In 1974, Russell Means, beset with legal fees and court cases in the aftermath of the Wounded Knee occupation, nevertheless began his career in politics when he ran unsuccessfully for the Oglala Sioux tribal chair against the incumbent, Dick Wilson, in a contested election marked by voter fraud. In 1976, Means was tried for and acquitted of the murder of Martin Montileaux in the Longhorn Saloon in Scenic, South Dakota. Two years later he entered the South Dakota State Penitentiary, ultimately serving only twelve months of his four-year conviction for participating in a riot in a Sioux Falls courthouse in 1974. He joined Larry Flynt in 1983 in the pornographer's unsuccessful bid for the Republican presidential ticket in 1984. Hoping to force the Republican party to aid him in his struggles against the religious right in exchange for his withdrawal from the race, Flynt waged an outrageous campaign punctuated with publicity stunts. Disenchanted with the publisher's sincerity in championing First Amendment rights, Means ultimately removed his name from the ticket.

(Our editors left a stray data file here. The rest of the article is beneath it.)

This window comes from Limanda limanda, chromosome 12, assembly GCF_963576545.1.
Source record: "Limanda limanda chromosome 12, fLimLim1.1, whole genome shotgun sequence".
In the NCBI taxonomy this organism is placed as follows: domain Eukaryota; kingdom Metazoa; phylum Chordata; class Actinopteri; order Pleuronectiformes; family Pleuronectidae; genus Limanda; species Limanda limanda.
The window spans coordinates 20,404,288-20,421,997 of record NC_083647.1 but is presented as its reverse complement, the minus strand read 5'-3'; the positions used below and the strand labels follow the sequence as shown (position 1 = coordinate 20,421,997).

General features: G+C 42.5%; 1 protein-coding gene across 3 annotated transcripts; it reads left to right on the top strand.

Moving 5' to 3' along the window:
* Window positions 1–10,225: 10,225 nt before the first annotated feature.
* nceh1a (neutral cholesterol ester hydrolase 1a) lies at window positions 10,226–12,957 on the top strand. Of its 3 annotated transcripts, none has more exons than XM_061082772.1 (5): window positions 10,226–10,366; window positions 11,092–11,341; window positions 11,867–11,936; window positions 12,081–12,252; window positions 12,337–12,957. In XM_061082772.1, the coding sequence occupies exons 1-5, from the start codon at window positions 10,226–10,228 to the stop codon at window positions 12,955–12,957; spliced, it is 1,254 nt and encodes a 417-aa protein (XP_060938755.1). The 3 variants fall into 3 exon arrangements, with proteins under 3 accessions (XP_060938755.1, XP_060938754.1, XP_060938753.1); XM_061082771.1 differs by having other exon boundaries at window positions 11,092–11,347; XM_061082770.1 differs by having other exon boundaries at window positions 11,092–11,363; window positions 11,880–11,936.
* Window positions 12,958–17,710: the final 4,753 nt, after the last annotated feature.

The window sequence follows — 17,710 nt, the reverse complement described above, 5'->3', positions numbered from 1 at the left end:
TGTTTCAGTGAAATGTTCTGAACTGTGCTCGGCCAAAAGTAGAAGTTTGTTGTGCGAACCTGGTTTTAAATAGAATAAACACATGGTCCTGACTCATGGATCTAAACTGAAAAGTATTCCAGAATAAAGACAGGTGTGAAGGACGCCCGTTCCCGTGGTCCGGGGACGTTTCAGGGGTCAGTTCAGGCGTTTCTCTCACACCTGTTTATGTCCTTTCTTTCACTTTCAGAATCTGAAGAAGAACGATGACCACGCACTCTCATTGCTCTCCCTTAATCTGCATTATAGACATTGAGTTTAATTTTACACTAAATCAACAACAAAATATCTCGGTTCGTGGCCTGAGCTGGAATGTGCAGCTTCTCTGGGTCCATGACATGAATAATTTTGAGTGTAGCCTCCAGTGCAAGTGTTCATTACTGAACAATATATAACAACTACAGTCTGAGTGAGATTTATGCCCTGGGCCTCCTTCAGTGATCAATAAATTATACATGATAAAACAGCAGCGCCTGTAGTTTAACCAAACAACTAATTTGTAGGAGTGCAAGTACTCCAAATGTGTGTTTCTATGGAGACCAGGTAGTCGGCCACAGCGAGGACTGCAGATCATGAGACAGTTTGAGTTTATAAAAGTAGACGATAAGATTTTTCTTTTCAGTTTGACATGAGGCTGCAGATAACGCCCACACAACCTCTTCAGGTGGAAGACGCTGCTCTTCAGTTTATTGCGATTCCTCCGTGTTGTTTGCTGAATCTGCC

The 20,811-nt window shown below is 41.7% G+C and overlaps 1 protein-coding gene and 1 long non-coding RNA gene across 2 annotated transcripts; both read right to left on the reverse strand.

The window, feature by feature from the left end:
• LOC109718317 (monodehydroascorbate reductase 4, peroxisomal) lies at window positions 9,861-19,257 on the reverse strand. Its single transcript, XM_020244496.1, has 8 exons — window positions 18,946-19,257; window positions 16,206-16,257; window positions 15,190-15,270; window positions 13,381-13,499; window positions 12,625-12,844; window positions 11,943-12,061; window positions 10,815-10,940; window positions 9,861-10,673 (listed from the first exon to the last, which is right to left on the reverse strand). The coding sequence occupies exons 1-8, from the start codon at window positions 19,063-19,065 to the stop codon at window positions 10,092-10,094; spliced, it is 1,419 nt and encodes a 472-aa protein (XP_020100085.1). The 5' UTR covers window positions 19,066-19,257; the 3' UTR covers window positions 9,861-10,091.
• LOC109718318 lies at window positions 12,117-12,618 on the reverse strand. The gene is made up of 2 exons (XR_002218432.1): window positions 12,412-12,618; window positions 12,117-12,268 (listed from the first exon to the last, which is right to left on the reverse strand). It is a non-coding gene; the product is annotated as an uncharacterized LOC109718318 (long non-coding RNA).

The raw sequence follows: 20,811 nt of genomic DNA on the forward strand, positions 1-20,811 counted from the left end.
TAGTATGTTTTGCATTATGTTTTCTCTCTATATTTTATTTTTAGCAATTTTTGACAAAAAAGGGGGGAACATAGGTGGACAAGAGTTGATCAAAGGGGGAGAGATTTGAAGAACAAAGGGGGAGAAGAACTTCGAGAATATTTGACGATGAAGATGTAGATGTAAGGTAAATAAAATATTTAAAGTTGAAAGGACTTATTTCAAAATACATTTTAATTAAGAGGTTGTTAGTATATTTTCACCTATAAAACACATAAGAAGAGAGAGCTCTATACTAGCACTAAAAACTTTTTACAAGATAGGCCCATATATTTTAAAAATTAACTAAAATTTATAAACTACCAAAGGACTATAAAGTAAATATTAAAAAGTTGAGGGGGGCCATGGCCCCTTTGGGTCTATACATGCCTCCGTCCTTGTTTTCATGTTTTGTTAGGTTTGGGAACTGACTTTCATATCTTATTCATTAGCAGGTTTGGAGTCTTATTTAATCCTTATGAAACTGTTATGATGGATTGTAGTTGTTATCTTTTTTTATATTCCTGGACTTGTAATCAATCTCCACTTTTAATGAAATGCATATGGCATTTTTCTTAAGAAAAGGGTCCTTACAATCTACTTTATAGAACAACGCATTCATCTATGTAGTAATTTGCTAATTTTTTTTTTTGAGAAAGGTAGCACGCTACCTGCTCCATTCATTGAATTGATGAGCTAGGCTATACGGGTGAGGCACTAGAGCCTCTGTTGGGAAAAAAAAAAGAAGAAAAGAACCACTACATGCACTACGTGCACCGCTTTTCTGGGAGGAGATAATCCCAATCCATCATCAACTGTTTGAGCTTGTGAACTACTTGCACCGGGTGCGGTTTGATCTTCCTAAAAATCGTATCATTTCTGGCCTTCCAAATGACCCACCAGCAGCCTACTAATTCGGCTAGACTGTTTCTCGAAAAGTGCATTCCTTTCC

A supporter of indigenous rights worldwide, Means traveled to Nicaragua in 1986 to aid the Miskito Indians in their struggle against the Sandinistas. The move cost him the support of some of his more liberal supporters in AIM and elsewhere who saw his actions as condoning the pro-Contra dealings of the Reagan administration. Likewise, his 1986 speaking tour, sponsored by Reverend Sun Myung Moon's controversial Unification Church, further isolated Means from the Left. While the so-called Moonies used his lectures on Nicaragua as a venue to distribute literature about their church, Means saw the association as a vehicle to inform the public about the plight of the Nicaraguan Indians.